Necessity was the primary factor driving demand throughout the first half of 2023, as buyers looked for homes that could accommodate growing families, provide space for work-from-home arrangements or offer access to better schools.
“Inevitably, periods of contraction and short-term restraint ultimately give rise to increased pent-up demand,” says Elton Ash, Executive Vice president, Re/Max Canada. “You can only hold back the impetus for so long. Real estate, after all, is driven largely by lifecycle events and broader factors such as population growth. While some will adjust their timing, most purchasers will eventually move forward, and we’ve seen that pattern emerge time and time again as move-up buyers nationwide re-ignite demand and competition for a limited number of listings.”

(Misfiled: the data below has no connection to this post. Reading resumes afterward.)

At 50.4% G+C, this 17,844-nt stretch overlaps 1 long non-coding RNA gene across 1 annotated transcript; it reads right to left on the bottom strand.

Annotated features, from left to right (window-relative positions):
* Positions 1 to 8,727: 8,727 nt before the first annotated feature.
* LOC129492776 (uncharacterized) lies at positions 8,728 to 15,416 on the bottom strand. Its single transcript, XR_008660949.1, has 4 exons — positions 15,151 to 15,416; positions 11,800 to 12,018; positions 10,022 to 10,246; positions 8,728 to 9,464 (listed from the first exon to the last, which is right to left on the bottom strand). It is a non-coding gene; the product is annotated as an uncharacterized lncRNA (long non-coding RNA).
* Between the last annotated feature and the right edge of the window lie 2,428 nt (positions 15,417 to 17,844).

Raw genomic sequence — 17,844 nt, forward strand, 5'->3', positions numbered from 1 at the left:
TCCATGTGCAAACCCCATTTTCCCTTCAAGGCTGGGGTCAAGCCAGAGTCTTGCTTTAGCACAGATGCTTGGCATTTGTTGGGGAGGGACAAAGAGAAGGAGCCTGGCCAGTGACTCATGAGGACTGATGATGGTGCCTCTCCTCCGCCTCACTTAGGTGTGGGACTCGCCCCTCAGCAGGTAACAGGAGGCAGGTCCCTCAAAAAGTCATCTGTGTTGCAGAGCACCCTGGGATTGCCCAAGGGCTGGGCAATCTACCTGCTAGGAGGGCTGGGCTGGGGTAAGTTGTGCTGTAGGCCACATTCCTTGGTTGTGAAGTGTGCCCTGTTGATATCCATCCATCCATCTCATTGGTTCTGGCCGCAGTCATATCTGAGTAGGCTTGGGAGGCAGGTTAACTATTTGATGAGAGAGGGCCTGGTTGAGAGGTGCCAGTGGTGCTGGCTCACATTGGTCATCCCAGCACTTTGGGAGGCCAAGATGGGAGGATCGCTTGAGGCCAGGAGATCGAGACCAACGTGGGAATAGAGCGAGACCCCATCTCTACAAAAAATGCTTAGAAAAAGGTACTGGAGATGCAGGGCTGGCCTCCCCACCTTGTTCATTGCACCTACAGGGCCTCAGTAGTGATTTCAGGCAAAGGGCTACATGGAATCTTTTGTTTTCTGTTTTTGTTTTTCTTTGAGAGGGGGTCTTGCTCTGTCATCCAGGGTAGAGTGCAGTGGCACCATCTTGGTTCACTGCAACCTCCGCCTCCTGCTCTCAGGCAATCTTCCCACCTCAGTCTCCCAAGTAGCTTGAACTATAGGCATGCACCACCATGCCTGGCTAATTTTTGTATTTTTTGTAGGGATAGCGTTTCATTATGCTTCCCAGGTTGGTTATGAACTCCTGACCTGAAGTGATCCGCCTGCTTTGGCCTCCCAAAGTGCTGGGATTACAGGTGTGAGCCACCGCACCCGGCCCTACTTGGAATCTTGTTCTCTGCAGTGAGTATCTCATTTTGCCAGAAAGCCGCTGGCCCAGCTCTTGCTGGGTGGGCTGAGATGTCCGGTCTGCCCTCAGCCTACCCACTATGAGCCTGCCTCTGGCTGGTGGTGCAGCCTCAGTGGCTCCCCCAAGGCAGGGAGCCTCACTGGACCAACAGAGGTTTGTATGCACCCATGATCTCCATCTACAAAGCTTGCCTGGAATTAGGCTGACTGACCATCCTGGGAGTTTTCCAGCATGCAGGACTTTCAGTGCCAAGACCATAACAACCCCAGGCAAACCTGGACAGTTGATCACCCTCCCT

Rate hikes expected to temporarily slow market, but demand likely to rebound
Looking ahead, the July 0.25 basis point rate hike by the BoC is expected to slow homebuyer activity during the summer months in most major housing markets. However, once the central bank signals the end of quantitative tightening and rates start to unwind, Re/Max expects housing demand will likely ramp up once again. Supply constraints are expected to become a significant challenge, leading to renewed upward pressure on pricing in the move-up market and across the board.